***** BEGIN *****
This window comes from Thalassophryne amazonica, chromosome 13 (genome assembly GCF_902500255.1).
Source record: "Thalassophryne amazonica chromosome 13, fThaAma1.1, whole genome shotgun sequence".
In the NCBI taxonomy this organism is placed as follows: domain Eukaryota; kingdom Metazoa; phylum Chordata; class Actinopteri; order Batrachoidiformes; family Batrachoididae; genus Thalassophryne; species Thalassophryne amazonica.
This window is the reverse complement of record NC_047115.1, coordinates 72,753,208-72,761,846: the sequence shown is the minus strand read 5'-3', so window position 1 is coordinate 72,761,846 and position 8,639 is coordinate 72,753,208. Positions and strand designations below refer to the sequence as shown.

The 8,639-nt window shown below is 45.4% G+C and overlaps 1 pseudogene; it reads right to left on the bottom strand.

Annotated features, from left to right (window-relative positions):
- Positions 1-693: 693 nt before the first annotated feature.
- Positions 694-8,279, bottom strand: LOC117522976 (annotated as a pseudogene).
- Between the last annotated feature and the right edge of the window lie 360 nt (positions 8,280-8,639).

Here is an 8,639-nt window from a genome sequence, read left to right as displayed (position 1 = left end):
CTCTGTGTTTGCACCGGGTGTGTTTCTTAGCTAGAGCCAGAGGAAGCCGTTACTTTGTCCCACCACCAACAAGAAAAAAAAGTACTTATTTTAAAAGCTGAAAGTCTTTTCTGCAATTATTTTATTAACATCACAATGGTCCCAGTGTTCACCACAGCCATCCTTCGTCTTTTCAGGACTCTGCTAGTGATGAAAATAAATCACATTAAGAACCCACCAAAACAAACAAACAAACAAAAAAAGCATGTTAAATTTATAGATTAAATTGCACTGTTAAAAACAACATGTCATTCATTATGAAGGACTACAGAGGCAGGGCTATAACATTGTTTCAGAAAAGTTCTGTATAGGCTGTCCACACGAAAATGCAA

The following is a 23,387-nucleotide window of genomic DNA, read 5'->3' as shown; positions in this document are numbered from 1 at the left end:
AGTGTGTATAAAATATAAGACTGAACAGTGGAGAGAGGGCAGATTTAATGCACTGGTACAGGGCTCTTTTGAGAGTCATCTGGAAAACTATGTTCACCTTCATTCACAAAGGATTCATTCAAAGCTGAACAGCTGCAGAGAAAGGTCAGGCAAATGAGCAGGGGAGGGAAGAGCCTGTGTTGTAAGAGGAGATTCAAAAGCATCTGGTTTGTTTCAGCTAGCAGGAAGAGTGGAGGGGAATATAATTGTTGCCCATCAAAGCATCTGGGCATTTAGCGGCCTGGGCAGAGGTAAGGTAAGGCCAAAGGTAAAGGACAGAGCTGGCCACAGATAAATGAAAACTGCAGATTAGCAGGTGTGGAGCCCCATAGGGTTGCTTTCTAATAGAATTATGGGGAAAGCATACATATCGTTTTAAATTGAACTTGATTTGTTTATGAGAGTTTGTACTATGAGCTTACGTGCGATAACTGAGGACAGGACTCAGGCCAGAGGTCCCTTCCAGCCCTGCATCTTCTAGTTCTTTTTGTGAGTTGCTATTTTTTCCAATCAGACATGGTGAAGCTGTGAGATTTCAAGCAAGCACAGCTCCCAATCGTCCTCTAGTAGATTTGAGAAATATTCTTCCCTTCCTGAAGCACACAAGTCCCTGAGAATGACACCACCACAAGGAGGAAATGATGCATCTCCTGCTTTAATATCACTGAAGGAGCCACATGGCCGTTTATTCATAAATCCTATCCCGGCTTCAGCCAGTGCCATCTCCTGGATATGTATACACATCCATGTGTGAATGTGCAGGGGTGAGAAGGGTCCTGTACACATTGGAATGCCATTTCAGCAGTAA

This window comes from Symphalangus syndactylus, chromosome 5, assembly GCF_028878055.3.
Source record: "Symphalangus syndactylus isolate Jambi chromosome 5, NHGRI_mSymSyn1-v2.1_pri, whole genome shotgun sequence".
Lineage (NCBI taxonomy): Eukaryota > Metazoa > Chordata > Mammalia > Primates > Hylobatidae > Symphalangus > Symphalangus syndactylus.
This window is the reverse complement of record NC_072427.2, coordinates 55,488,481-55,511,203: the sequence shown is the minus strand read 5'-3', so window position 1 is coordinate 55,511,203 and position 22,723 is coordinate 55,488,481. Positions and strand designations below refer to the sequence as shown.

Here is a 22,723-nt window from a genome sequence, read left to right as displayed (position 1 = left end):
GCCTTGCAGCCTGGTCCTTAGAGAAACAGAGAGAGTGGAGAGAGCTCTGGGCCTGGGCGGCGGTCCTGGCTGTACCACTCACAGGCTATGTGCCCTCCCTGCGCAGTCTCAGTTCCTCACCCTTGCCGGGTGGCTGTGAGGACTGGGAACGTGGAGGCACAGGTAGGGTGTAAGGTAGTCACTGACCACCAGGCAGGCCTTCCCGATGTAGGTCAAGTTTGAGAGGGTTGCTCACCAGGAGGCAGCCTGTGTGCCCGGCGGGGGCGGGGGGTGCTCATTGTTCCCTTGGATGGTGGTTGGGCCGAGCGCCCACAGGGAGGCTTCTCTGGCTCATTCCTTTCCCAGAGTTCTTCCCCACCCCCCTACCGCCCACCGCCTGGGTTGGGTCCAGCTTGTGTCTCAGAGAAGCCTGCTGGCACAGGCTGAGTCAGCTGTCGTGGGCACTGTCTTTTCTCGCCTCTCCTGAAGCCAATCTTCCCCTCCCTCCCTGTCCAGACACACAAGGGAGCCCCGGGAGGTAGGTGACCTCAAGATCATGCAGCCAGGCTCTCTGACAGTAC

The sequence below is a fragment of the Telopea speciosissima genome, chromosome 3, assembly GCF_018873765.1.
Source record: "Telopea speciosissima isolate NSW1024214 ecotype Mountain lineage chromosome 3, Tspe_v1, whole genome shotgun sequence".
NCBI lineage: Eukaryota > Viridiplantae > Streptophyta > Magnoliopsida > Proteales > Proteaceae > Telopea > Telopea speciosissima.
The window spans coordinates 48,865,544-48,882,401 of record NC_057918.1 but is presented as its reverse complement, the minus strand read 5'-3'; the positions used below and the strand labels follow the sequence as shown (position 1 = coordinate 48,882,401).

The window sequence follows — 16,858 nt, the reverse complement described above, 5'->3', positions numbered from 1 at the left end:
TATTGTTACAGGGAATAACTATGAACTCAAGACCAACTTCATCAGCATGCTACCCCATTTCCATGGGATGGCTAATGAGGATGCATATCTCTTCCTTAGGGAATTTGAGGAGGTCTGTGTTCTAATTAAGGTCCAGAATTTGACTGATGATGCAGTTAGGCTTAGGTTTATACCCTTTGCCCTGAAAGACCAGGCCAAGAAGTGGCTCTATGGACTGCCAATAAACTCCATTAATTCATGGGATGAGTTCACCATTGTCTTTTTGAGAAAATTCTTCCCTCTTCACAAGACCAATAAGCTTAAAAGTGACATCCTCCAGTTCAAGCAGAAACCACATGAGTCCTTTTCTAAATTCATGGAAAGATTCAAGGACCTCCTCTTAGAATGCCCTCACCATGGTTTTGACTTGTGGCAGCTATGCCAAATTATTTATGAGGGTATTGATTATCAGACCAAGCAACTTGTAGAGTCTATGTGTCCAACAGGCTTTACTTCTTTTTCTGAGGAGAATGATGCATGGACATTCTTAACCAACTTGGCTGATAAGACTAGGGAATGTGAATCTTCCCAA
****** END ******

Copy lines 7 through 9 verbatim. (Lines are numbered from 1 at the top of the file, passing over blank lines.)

- Positions 1-693: 693 nt before the first annotated feature.
- Positions 694-8,279, bottom strand: LOC117522976 (annotated as a pseudogene).
- Between the last annotated feature and the right edge of the window lie 360 nt (positions 8,280-8,639).